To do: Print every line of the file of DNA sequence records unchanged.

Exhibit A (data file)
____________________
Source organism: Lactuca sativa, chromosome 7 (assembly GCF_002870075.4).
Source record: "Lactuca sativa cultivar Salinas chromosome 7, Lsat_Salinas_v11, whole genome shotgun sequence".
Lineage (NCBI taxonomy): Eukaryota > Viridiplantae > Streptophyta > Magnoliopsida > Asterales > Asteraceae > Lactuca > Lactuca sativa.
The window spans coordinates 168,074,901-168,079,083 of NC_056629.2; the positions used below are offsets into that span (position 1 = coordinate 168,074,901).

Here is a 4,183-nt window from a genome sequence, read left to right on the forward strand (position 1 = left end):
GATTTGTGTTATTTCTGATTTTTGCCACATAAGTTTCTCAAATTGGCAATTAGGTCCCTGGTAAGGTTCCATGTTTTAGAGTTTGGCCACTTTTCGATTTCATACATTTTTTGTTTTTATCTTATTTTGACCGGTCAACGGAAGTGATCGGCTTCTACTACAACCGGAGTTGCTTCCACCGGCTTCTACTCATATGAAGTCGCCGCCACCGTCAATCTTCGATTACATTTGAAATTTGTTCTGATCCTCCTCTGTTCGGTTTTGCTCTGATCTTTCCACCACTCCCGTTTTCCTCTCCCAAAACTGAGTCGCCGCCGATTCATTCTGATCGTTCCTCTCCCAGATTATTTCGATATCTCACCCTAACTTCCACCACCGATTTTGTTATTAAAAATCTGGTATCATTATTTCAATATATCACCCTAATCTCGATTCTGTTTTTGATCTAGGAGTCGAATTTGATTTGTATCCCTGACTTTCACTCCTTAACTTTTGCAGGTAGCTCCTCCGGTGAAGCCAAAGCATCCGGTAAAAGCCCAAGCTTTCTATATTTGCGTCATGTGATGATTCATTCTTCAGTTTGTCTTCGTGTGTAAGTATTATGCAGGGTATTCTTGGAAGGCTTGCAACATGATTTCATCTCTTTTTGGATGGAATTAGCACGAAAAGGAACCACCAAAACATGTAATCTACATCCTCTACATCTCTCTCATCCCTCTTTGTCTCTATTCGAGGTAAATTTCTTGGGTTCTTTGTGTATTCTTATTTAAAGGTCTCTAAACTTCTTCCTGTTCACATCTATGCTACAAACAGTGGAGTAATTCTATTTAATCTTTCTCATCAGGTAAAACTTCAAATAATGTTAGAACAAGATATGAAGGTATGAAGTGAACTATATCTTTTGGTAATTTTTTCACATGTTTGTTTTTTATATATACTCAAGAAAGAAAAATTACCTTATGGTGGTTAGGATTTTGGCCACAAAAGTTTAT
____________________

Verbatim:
Source organism: Lactuca sativa, chromosome 7 (assembly GCF_002870075.4).
Source record: "Lactuca sativa cultivar Salinas chromosome 7, Lsat_Salinas_v11, whole genome shotgun sequence".
Lineage (NCBI taxonomy): Eukaryota > Viridiplantae > Streptophyta > Magnoliopsida > Asterales > Asteraceae > Lactuca > Lactuca sativa.
The window spans coordinates 168,074,901-168,079,083 of NC_056629.2; the positions used below are offsets into that span (position 1 = coordinate 168,074,901).

Here is a 4,183-nt window from a genome sequence, read left to right on the forward strand (position 1 = left end):
GATTTGTGTTATTTCTGATTTTTGCCACATAAGTTTCTCAAATTGGCAATTAGGTCCCTGGTAAGGTTCCATGTTTTAGAGTTTGGCCACTTTTCGATTTCATACATTTTTTGTTTTTATCTTATTTTGACCGGTCAACGGAAGTGATCGGCTTCTACTACAACCGGAGTTGCTTCCACCGGCTTCTACTCATATGAAGTCGCCGCCACCGTCAATCTTCGATTACATTTGAAATTTGTTCTGATCCTCCTCTGTTCGGTTTTGCTCTGATCTTTCCACCACTCCCGTTTTCCTCTCCCAAAACTGAGTCGCCGCCGATTCATTCTGATCGTTCCTCTCCCAGATTATTTCGATATCTCACCCTAACTTCCACCACCGATTTTGTTATTAAAAATCTGGTATCATTATTTCAATATATCACCCTAATCTCGATTCTGTTTTTGATCTAGGAGTCGAATTTGATTTGTATCCCTGACTTTCACTCCTTAACTTTTGCAGGTAGCTCCTCCGGTGAAGCCAAAGCATCCGGTAAAAGCCCAAGCTTTCTATATTTGCGTCATGTGATGATTCATTCTTCAGTTTGTCTTCGTGTGTAAGTATTATGCAGGGTATTCTTGGAAGGCTTGCAACATGATTTCATCTCTTTTTGGATGGAATTAGCACGAAAAGGAACCACCAAAACATGTAATCTACATCCTCTACATCTCTCTCATCCCTCTTTGTCTCTATTCGAGGTAAATTTCTTGGGTTCTTTGTGTATTCTTATTTAAAGGTCTCTAAACTTCTTCCTGTTCACATCTATGCTACAAACAGTGGAGTAATTCTATTTAATCTTTCTCATCAGGTAAAACTTCAAATAATGTTAGAACAAGATATGAAGGTATGAAGTGAACTATATCTTTTGGTAATTTTTTCACATGTTTGTTTTTTATATATACTCAAGAAAGAAAAATTACCTTATGGTGGTTAGGATTTTGGCCACAAAAGTTTAT